An Assessment of Treated Municipal Wastewater Used for Irrigation of Grapevines with Respect to Water Quality and Nutrient Load
Assessment of TMW for vineyard irrigation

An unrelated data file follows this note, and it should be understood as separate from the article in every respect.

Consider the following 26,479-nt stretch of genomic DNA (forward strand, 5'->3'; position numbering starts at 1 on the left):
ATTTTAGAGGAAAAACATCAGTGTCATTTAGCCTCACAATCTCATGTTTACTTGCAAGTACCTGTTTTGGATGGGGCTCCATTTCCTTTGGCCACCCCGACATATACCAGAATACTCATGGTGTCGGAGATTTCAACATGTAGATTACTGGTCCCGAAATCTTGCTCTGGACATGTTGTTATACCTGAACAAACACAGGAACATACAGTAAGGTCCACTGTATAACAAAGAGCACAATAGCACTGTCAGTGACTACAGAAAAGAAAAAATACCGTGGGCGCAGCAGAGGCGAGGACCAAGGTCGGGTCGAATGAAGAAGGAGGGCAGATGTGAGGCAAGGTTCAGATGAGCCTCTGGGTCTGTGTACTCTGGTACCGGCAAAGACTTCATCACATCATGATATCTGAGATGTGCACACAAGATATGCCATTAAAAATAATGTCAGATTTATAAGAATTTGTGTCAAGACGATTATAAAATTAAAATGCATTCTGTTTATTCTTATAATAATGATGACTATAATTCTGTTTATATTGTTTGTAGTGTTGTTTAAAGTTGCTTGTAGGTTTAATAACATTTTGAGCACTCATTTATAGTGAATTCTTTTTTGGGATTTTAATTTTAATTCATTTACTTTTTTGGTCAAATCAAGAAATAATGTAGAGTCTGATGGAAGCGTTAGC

The impact of treated municipal wastewater (TMW) irrigation on soil and grapevines was assessed under field conditions in vineyards in the Coastal region of South Africa. Grapevines were irrigated using TMW from the City of Cape Town uninterruptedly over a period of 11 years. Grapevines were either rain fed, irrigated with TMW via a single dripper line, or received twice the volume via double dripper lines. The quality of the TMW used for vineyard irrigation was acceptable, and below the minimum criteria stipulated by the General Authorisations to irrigate up to 500 m3 per day in terms of pH, ECw and SAR. Mean Na+ concentration in the TMW exceeded the critical value of 100 mg/ℓ for irrigating grapevines in South Africa. The Cl- levels in the TMW were well below the threshold value of 700 mg/ℓ at which toxicity in grapevines might occur. Consistently high P concentrations measured in the TMW could lead to the formation of algal blooms in water storage facilities and bio-fouling of irrigation equipment. The low N content in the TMW could not supply the annual N requirement of grapevines. The annual amount of P applied via the single dripper lines was slightly below grapevine requirements, whereas double the TMW irrigation applied excessive amounts of P. Amounts of K+ applied via TMW irrigation was in excess of annual grapevine requirements, which could affect wine quality negatively. The amount of Ca2+ and Mg2+ applied via the TMW also exceeded annual grapevine requirements.
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